Augustus, the Roman Plebs and the Dictatorship 22 BCE and Beyond

Research output: Chapter in Book/Report/Conference proceedingChapterpeer-review

Abstract

In 22 bce, amidst a crisis caused by an acute grain shortage, the Roman populace offered the office of dictator to Augustus, who turned this offer down in a particularly dramatic fashion. He is said to have knelt before the people, imploring them to desist when they were pressing him to accept this invidious power. The grain shortage, as Augustus relates in the Res Gestae, was then quickly and successfully solved by him without resorting to dictatorship, with the help of a much more modest and specific power of ‘managing the corn supply’ which he agreed to take. The incident seems highly instructive as regards the public image that Augustus sought to project, the way he and his rule were regarded by the people, and the relations between him and the populace in the early years of his rule as princeps.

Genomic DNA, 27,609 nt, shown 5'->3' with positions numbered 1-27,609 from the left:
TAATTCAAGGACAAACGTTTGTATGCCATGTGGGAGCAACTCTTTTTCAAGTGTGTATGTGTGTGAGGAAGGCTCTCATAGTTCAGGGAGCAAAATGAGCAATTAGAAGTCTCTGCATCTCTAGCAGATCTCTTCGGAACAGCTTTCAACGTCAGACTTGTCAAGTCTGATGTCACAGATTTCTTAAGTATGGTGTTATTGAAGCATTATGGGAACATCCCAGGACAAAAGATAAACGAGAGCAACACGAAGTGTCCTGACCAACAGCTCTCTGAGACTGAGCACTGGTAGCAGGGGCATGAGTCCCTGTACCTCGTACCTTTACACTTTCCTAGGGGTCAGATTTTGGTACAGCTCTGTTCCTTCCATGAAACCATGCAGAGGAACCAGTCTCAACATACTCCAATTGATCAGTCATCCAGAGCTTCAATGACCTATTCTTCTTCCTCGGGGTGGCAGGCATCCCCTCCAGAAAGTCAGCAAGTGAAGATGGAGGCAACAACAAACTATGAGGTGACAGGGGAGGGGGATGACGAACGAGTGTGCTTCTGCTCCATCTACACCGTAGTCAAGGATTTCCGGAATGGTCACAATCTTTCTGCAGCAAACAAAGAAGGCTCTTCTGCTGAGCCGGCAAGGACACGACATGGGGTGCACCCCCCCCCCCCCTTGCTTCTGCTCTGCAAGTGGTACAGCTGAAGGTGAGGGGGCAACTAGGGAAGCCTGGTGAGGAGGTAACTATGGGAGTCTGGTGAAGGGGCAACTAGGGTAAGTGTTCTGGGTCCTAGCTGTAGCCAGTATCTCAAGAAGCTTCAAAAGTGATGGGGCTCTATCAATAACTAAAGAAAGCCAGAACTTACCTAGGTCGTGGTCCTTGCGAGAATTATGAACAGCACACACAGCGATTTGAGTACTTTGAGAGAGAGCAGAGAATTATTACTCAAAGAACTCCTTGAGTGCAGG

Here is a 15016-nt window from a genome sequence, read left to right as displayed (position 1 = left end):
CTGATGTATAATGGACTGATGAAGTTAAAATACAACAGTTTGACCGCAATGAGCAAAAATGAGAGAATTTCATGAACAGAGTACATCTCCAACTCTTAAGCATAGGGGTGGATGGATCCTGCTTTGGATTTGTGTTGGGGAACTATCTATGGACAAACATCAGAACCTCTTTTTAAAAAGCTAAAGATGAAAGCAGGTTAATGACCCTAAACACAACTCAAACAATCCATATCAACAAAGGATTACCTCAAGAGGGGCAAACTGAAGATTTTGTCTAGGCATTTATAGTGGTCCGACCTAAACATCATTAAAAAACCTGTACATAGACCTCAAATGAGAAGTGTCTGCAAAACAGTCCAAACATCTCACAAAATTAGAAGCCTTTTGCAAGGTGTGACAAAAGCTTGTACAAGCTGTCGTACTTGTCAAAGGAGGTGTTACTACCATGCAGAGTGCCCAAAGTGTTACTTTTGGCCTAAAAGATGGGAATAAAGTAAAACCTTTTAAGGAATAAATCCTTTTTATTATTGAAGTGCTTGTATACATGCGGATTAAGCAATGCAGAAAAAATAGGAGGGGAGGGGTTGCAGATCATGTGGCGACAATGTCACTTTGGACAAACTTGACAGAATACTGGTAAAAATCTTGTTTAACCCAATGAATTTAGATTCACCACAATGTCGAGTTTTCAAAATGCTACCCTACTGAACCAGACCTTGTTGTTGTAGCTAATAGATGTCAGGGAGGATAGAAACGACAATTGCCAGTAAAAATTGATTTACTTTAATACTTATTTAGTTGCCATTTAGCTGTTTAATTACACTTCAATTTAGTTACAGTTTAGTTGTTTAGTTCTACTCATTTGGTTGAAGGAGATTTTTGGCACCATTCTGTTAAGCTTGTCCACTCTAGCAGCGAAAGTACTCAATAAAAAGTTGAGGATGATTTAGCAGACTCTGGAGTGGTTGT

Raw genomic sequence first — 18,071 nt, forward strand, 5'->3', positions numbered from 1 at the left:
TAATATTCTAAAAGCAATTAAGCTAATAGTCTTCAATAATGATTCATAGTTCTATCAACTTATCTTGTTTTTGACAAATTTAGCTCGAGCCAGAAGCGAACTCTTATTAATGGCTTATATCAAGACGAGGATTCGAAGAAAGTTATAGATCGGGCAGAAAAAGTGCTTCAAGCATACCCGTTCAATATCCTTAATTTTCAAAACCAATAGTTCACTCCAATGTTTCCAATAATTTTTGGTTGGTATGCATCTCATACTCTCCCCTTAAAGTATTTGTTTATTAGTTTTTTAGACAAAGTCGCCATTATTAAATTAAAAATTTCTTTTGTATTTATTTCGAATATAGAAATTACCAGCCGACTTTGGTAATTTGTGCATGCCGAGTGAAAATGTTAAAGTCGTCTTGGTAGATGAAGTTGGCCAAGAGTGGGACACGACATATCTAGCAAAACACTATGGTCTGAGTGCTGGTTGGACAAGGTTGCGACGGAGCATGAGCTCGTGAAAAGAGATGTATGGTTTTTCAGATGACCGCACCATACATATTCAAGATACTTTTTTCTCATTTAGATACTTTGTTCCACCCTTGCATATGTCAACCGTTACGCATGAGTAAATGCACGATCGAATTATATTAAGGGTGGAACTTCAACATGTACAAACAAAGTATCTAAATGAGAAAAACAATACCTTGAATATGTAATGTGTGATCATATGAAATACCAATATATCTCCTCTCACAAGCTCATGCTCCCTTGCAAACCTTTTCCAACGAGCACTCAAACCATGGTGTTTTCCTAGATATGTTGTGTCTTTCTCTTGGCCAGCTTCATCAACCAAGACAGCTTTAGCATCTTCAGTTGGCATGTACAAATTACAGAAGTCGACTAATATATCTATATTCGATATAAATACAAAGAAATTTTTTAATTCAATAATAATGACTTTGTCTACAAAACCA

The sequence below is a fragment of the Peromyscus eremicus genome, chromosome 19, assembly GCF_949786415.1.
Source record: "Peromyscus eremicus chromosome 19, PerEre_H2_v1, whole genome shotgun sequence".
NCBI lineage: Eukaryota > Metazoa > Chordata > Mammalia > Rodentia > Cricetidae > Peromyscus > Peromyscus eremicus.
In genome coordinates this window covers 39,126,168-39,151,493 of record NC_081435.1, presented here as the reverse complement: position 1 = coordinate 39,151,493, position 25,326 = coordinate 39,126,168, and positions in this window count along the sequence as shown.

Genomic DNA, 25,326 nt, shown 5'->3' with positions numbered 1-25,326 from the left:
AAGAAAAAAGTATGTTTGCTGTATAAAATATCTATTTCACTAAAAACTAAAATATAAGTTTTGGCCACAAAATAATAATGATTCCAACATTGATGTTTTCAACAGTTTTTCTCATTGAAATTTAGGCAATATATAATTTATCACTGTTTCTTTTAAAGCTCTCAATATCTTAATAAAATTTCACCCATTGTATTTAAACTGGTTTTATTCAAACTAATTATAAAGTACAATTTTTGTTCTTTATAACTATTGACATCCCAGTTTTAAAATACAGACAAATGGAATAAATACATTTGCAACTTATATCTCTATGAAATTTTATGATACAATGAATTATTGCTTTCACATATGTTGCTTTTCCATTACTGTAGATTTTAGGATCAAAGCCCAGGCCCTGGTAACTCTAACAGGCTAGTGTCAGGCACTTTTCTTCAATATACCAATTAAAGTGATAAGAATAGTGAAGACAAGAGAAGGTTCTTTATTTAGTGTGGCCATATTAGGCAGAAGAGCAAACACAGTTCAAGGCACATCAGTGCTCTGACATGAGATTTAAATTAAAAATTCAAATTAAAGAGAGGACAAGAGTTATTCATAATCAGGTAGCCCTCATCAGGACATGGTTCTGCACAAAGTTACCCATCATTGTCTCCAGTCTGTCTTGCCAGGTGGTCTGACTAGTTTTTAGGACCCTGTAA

Original languageAmerican English
Title of host publicationRulers and Ruled in Ancient Greece, Rome, and China
PublisherCambridge University Press
Pages269-299
Number of pages31
ISBN (Electronic)9781108641166
ISBN (Print)9781108485777
DOIs
StatePublished - 1 Jan 2021

All Science Journal Classification (ASJC) codes

  • General Arts and Humanities

Fingerprint

Dive into the research topics of 'Augustus, the Roman Plebs and the Dictatorship 22 BCE and Beyond'. Together they form a unique fingerprint.

Cite this